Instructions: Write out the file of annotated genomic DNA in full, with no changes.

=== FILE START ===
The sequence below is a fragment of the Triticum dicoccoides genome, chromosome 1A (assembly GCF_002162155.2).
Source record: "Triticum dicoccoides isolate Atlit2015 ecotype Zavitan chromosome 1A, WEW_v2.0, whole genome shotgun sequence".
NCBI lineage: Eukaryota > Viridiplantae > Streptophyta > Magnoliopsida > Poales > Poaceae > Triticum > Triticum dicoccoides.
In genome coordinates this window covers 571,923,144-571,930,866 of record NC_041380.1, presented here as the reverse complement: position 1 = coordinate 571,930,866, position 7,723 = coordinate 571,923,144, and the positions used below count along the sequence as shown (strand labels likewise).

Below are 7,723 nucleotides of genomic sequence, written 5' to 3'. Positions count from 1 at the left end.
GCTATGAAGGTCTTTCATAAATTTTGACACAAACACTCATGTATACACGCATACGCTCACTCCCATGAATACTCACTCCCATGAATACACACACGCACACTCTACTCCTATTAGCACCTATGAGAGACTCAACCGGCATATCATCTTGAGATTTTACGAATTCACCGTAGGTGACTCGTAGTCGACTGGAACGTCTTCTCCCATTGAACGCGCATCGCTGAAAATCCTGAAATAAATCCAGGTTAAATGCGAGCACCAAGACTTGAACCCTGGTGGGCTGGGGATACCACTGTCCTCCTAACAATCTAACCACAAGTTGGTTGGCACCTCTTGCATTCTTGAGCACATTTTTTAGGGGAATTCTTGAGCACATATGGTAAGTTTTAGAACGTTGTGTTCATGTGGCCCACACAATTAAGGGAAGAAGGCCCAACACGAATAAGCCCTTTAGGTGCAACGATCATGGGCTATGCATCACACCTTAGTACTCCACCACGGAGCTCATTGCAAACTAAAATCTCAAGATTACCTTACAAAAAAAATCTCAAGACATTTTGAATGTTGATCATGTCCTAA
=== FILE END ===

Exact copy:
The sequence below is a fragment of the Triticum dicoccoides genome, chromosome 1A (assembly GCF_002162155.2).
Source record: "Triticum dicoccoides isolate Atlit2015 ecotype Zavitan chromosome 1A, WEW_v2.0, whole genome shotgun sequence".
NCBI lineage: Eukaryota > Viridiplantae > Streptophyta > Magnoliopsida > Poales > Poaceae > Triticum > Triticum dicoccoides.
In genome coordinates this window covers 571,923,144-571,930,866 of record NC_041380.1, presented here as the reverse complement: position 1 = coordinate 571,930,866, position 7,723 = coordinate 571,923,144, and the positions used below count along the sequence as shown (strand labels likewise).

Below are 7,723 nucleotides of genomic sequence, written 5' to 3'. Positions count from 1 at the left end.
GCTATGAAGGTCTTTCATAAATTTTGACACAAACACTCATGTATACACGCATACGCTCACTCCCATGAATACTCACTCCCATGAATACACACACGCACACTCTACTCCTATTAGCACCTATGAGAGACTCAACCGGCATATCATCTTGAGATTTTACGAATTCACCGTAGGTGACTCGTAGTCGACTGGAACGTCTTCTCCCATTGAACGCGCATCGCTGAAAATCCTGAAATAAATCCAGGTTAAATGCGAGCACCAAGACTTGAACCCTGGTGGGCTGGGGATACCACTGTCCTCCTAACAATCTAACCACAAGTTGGTTGGCACCTCTTGCATTCTTGAGCACATTTTTTAGGGGAATTCTTGAGCACATATGGTAAGTTTTAGAACGTTGTGTTCATGTGGCCCACACAATTAAGGGAAGAAGGCCCAACACGAATAAGCCCTTTAGGTGCAACGATCATGGGCTATGCATCACACCTTAGTACTCCACCACGGAGCTCATTGCAAACTAAAATCTCAAGATTACCTTACAAAAAAAATCTCAAGACATTTTGAATGTTGATCATGTCCTAA